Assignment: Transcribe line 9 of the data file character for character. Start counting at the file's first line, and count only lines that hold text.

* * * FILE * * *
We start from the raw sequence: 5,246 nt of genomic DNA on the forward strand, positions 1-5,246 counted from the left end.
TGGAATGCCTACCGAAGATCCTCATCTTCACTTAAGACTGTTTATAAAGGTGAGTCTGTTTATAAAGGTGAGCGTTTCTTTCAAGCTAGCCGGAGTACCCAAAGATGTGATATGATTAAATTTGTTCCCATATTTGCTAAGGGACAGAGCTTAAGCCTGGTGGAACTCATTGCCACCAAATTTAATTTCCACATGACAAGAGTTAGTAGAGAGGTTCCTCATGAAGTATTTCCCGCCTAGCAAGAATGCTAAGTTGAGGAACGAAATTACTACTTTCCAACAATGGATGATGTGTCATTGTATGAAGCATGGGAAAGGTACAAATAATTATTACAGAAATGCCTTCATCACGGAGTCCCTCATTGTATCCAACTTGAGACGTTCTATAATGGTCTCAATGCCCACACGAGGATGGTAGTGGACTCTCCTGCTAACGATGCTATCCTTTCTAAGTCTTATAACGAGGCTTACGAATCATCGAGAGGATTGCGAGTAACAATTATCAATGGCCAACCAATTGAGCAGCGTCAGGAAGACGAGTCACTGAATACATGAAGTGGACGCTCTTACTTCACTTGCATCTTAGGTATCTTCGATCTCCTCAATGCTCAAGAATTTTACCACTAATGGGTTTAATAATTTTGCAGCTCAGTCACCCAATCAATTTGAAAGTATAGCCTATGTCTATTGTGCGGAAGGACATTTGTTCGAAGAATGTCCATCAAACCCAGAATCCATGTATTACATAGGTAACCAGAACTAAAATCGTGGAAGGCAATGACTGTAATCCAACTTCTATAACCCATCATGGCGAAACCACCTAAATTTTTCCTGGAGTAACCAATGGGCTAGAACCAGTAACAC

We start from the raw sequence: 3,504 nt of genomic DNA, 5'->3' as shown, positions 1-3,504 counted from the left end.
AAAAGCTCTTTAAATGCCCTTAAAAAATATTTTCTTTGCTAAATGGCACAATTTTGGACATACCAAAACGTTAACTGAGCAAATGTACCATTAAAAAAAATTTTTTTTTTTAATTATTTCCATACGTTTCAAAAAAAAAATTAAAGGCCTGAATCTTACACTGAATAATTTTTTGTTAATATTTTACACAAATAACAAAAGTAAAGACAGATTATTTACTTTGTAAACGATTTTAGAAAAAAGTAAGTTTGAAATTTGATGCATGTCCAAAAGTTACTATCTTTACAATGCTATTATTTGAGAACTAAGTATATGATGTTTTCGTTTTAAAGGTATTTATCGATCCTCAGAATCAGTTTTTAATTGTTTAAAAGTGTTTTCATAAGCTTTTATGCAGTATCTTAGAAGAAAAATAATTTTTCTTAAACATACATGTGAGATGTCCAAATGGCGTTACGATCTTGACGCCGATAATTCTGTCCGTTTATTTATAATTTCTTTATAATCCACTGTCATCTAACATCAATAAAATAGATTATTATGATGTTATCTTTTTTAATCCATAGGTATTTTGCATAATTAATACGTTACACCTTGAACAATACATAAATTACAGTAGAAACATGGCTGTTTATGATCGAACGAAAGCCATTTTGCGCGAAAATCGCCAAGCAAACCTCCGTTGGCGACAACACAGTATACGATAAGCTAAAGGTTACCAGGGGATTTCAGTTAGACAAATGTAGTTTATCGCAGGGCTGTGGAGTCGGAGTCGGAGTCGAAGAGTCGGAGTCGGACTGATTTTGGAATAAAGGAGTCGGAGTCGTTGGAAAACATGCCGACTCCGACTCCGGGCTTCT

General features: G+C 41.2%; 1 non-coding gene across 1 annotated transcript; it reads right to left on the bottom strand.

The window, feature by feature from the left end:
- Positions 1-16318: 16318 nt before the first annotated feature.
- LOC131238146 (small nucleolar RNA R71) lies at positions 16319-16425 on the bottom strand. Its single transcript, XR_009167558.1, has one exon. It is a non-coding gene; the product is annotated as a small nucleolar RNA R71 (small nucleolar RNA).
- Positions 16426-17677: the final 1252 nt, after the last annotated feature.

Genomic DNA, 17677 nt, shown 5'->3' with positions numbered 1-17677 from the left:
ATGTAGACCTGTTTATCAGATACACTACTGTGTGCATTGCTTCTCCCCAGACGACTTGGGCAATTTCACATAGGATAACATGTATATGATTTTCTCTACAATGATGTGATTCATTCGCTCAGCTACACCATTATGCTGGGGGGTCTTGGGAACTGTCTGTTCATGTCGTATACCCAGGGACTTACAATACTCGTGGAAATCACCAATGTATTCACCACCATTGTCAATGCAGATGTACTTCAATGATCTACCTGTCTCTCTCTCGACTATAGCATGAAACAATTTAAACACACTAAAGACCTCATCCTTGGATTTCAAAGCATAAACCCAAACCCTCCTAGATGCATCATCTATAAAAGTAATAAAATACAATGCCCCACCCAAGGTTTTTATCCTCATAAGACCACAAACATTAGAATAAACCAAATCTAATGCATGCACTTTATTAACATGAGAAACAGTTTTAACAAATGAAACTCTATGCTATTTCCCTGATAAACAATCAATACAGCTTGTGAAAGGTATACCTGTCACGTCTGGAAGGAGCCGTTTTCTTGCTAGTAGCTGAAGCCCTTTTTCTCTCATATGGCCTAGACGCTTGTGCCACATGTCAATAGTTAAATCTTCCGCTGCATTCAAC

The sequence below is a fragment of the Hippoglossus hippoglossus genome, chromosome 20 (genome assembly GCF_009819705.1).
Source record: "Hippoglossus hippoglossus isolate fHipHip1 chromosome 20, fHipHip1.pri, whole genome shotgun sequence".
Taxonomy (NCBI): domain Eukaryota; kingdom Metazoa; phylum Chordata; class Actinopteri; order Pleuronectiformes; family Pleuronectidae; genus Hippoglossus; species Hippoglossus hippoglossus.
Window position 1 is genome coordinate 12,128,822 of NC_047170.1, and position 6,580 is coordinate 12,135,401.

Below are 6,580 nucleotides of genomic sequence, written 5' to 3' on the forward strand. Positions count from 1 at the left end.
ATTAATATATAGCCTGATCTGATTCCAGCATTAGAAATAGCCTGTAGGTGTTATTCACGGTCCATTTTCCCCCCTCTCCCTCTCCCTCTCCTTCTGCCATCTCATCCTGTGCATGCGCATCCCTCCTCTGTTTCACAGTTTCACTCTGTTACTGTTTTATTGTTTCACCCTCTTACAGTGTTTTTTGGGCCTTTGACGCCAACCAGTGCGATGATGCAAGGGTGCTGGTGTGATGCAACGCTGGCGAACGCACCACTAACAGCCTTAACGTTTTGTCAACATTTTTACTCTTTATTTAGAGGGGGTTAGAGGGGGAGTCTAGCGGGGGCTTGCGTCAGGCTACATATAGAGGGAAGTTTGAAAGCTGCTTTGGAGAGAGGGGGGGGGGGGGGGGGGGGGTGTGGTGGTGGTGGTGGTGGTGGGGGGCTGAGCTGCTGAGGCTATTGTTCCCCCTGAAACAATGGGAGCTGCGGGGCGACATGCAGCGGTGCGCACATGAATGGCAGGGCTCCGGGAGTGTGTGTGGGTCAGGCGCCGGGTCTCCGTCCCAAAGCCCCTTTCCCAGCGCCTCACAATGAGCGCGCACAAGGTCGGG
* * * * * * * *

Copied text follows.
- Positions 16426-17677: the final 1252 nt, after the last annotated feature.